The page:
DSLR technology continues to advance, and a number of outstanding cameras are available at lower prices than ever before. For under $1,000, you can get a quality DSLR from major brands like Nikon, Canon, Sony, and Pentax. Features like built-in Wi-Fi are increasingly popular, as are improved video performance and flip-out screens to make it easier to shoot on the go. Below are our picks for the best DSLRs under $1,000 along with a detailed description of each. The pricier cameras toward the top of this list push $1,000 for the camera body, but we’ve included some cheaper options toward the middle and bottom of the list that will allow you to add a lens or two while staying under budget. For more information, see our DSLR comparison table and buying advice below the picks.

How to pick your perfect digital SLR

There’s nothing much wrong with entry-level SLRs, but these are the various reasons why you might want to up your budget and splash out on one of the pricier models here.

Doesn’t spending more deliver better-quality photos?

Not necessarily. There’s not much to separate a £400 from a £1,000 SLR for image quality. The big jump comes when you move from cropped-sensor to full-frame SLRs.

These terms describe the size of the sensor that captures the image. A cropped SLR sensor measures around 24x15mm, which is equivalent to 23 smartphone camera sensors arranged in a grid. In a nutshell, that’s why their image quality is so much better. Full frame sensors are around 36x24mm, which is 58 times bigger than a smartphone’s sensor. These cameras cost from around £1,300.

The choice of lens can make more of a difference than choosing between a cropped and full-frame sensor. Even if you can afford to go full-frame, you will often get better results by going for a cropped-sensor camera and having more to spend on lenses.

So why else should I spend more money?

There are other reasons why cropped-sensor SLRs range from £400 to £1,500, and full-frame SLRs vary from £1,300 to £5,000.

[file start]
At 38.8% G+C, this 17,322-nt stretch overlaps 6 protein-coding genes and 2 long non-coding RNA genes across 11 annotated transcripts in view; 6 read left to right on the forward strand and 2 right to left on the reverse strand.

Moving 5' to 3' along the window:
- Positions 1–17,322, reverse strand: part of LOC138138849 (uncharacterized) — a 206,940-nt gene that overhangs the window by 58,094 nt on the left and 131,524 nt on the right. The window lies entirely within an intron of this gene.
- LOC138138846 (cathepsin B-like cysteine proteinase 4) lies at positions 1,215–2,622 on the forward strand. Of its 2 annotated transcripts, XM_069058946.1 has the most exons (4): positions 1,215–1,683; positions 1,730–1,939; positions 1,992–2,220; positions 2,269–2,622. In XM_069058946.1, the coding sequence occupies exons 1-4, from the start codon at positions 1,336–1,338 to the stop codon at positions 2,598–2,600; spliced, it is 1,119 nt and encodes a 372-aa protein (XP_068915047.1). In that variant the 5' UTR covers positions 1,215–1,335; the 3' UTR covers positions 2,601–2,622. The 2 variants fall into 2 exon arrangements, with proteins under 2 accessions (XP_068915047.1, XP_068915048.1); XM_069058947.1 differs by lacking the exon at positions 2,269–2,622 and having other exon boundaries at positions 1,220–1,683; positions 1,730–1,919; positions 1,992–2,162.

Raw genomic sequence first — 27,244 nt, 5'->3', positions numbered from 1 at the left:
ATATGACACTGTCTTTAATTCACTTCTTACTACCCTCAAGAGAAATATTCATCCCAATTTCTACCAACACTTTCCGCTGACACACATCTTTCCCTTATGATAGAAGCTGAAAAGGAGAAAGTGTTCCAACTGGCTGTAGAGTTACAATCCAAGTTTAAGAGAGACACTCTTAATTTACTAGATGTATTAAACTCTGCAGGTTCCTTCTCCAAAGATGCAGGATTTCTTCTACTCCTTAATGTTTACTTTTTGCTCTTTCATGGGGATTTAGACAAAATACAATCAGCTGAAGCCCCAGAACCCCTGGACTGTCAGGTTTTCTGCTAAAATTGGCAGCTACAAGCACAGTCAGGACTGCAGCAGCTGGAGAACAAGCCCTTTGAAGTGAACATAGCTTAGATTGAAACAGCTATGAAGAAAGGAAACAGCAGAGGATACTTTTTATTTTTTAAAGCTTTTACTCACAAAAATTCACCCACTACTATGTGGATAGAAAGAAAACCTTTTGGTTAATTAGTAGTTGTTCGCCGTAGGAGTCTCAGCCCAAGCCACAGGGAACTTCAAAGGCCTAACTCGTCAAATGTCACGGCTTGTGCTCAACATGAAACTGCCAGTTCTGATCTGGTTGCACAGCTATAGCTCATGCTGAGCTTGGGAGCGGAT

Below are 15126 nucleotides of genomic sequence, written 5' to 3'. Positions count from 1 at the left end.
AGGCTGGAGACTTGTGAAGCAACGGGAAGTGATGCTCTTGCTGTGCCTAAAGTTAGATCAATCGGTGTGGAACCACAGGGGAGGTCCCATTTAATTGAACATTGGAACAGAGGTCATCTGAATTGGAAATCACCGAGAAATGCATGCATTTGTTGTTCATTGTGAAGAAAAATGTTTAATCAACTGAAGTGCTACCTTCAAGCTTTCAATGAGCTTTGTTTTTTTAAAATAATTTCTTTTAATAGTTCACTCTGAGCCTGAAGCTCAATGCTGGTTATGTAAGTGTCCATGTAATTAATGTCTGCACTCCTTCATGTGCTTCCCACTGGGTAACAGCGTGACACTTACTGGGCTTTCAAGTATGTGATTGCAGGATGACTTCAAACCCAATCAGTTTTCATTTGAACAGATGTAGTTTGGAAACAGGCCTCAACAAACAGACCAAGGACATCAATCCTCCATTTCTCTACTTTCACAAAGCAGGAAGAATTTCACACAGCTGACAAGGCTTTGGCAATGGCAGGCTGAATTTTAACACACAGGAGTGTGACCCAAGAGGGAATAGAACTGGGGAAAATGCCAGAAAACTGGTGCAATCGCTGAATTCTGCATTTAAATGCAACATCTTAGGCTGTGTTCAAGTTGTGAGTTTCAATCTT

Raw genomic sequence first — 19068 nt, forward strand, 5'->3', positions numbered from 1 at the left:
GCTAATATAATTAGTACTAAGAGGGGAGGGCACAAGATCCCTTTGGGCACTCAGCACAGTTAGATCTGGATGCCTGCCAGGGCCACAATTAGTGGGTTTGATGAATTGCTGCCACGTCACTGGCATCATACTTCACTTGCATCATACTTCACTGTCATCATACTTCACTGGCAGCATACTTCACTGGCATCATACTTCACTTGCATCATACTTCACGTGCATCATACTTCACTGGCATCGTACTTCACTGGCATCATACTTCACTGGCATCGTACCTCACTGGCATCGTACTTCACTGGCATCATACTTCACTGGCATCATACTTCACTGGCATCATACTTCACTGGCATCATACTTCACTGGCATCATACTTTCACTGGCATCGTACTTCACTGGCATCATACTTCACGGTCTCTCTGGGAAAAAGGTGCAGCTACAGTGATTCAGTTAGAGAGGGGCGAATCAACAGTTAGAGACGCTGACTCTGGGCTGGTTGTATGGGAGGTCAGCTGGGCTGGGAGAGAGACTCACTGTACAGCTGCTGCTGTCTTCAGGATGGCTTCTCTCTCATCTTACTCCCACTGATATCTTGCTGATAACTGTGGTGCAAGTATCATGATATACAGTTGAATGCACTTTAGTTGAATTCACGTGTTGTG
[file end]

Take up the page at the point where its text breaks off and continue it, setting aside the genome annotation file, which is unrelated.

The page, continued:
Pricier models have bigger viewfinders, which greatly enhances the overall experience of using the camera. Lots of buttons and dials make it quicker to adjust settings without taking your eye from the viewfinder. Pricier cameras tend to be physically bigger, which might not sound like an advantage but it means they’re more comfortable to hold and have room for longer-lasting batteries. Paying more also gives you faster performance and more sophisticated autofocus and video, which we’ll come onto below.

What cameras are best for landscape photography?

Landscape photography is relatively undemanding for the camera. A high megapixel rating is useful for big prints but a high quality lens is probably more important. 24 megapixels is more than enough for sharp A3 prints.

What cameras are best for portraits?

A blurred background can really flatter portrait shots. Full frame helps to achieve this, but a wide-aperture lens is a cheaper route to the same result. Go for both for the strongest effect. Having a camera with lots of autofocus points makes it easier to focus precisely on the subject’s eyes.

What cameras are best for sports and wildlife?

Fast-moving subjects really put an SLR through its paces. A fast burst speed and large buffer let you capture lots of shots, and sophisticated autofocus with subject tracking keeps moving subjects in focus. You’ll also need a telephoto lens — these start from around £250, but expect to pay at least £1,000 for one that matches the quality of a full-frame SLR.

What do I need if I want to shoot video?

All modern SLRs shoot video but some do a much better job than others. 1080p resolution is standard but some support 4K recording — a feature that’s well worth having. Autofocus performance varies widely: at best it’s smooth and responsive, at worst, like a bull in a china shop. An articulated touchscreen is extremely useful for video, letting you position the camera freely and move the autofocus point while recording.

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